Approaching 40, Chipper isn't slowing down
Jones anticipates a healthy 2012, with an eye toward '13
LAKE BUENA VISTA, Fla. -- Let's get the serious stuff out of the way first.If Chipper Jones remains healthy this season and a games-played vesting option kicks in for 2013, he'll undoubtedly play again next year. "You can make that assumption," said the veteran Braves third baseman, seated in front of his locker just prior to the first full day of workouts at Champion Stadium on Saturday. Does that mean, yes? "You can make that assumption," he repeated. A vesting option of $9 million kicks in if he plays in 123 games this season or averages 127 over the course of 2011 and '12. Jones participated in 125 games this past season. He doesn't think the 123 mark is very daunting. Can he do that? "Oh yeah," he said. "I played in  last year with knee surgery at the All-Star break. Yeah, I can do that."
Last year, he needed an arthroscopic procedure on his right knee to repair a torn meniscus. Back to the circular discussion about how many years and games he has left in his battered body."I'm going to retire. It's coming soon," Jones said. How soon? "I don't know," he added. "It's going to be no sooner than the end of this year, let's put it that way. I will not retire at the All-Star break. Write it down. Book it." All this is now straight. He'll return next year if he's healthy and a vesting option kicks in. If not, he won't retire any sooner than the end of this season. Let's hold him to it. Braves fans have to feel pretty good about that. Now on to the more frivolous topics: Jones' arm and face were still toasty red, the result of a fishing excursion earlier in the week in the hot Florida sunshine. "I'm paying for it," he said. No sunscreen? "Nah, sunscreen is for babies," he said. And then there was the offending picture taken earlier this week, seeming to show that Chipper now has a love handle on his right side, below a gray Braves t-shirt, which was pulled down well below his shorts. An Atlanta TV station ran with it, saying that Jones had reported to camp overweight. Jones good-naturedly snarled and scoffed. He said he hadn't personally seen the picture, even though it went viral on the Internet. "I called my mom last night and she said, 'Yeah, it's not a very flattering picture,'" Jones said. "But what are you going to do? Trick photog." Jones maintains he is not overweight. "No, I'm actually about six or seven pounds lighter than I've been in about 15 years, coming into Spring Training," he said. "I tried to lose some weight and take some pressure off the knees a little bit. Lo and behold, this is the first year I've ever had to answer questions about my fatness." It comes with age and the territory. Back to some more seriousness. Jones experienced a relatively pain-free offseason, when he didn't have to contend with various knee issues. Even before that, he was dealing with deteriorating power production at the plate. He hasn't hit 20 or more homers in a single season since 2008 or driven in 100 or more runs since 2007. His slugging percentage has been below .500 and his OPS has been below 1.000 since 2008. It is clear that Jones, like most star players nearing 40, is trying to beat back a natural decline. "I've spent so much of the last few offseasons trying to rehab a specific injury," he said. "It took away from my ability to work out so I can get myself ready for a long season. This year, I was able to get in the cage, to throw, to run, to lift without the worry of wondering whether my knee was going to hold up. I'm looking forward to better results because of that." Finally, there was the way the 2011 regular season ended for the Braves -- on the last night of the season with a 13-inning loss to the Phillies, allowing the Cardinals to sneak away with the National League's Wild Card berth. The Braves led the Cardinals by as many as 10 games on Aug. 27, and squandered the entire lead. "It just snowballed on us," Jones said. "There's no other way to explain it." The Braves had long been at home in late October by the time the Cardinals went all the way to the World Series, coming from behind again to defeat the Rangers in seven thrilling games. Jones still can't believe it happened. "Beyond a shadow of a doubt, [the Cardinals] shouldn't have been there," he said. "We should have been there. I told [Rangers infielder] Michael Young that the Rangers were going to kill them." Jones said he didn't harbor much remorse about the collapse for very long. Ballplayers have to be able to live in a state of denial about some significant things. "Me? I flushed it away," he said. "Not right away, but after a week. As a ballplayer you have to have some denial in your blood. The best players fail 70 percent of the time. That's a lot of failure. You have to learn to deal with losses. Denial is how you deal with it, even if it's something as traumatic as what happened in September." Denial is a way to deal with a lot of issues. For Chipper Jones, add age, sunburn, weight and retirement to that list.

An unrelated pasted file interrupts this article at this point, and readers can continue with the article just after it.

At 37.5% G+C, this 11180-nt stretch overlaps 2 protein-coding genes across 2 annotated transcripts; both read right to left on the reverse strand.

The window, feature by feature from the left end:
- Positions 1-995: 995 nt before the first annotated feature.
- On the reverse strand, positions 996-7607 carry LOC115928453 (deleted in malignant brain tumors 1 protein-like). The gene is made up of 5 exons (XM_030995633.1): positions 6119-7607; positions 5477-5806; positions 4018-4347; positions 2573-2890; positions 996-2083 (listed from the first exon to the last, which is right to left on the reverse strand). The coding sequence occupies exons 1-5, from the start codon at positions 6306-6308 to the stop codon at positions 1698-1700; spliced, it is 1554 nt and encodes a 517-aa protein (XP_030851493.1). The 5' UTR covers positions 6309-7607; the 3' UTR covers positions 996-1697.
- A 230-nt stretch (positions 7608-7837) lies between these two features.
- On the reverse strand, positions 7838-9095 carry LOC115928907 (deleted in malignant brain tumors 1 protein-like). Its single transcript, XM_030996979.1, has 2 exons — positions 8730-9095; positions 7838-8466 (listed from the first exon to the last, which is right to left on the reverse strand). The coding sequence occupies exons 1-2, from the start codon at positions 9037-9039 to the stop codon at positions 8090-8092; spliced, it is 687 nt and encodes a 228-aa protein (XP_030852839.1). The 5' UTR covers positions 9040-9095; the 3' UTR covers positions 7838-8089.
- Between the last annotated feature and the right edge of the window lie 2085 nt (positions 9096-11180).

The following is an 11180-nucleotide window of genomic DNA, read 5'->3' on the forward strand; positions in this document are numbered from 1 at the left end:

Barry M. Bloom is national reporter for MLB.com and writes an MLBlog, Boomskie on Baseball. Follow @boomskie on Twitter. This story was not subject to the approval of Major League Baseball or its clubs.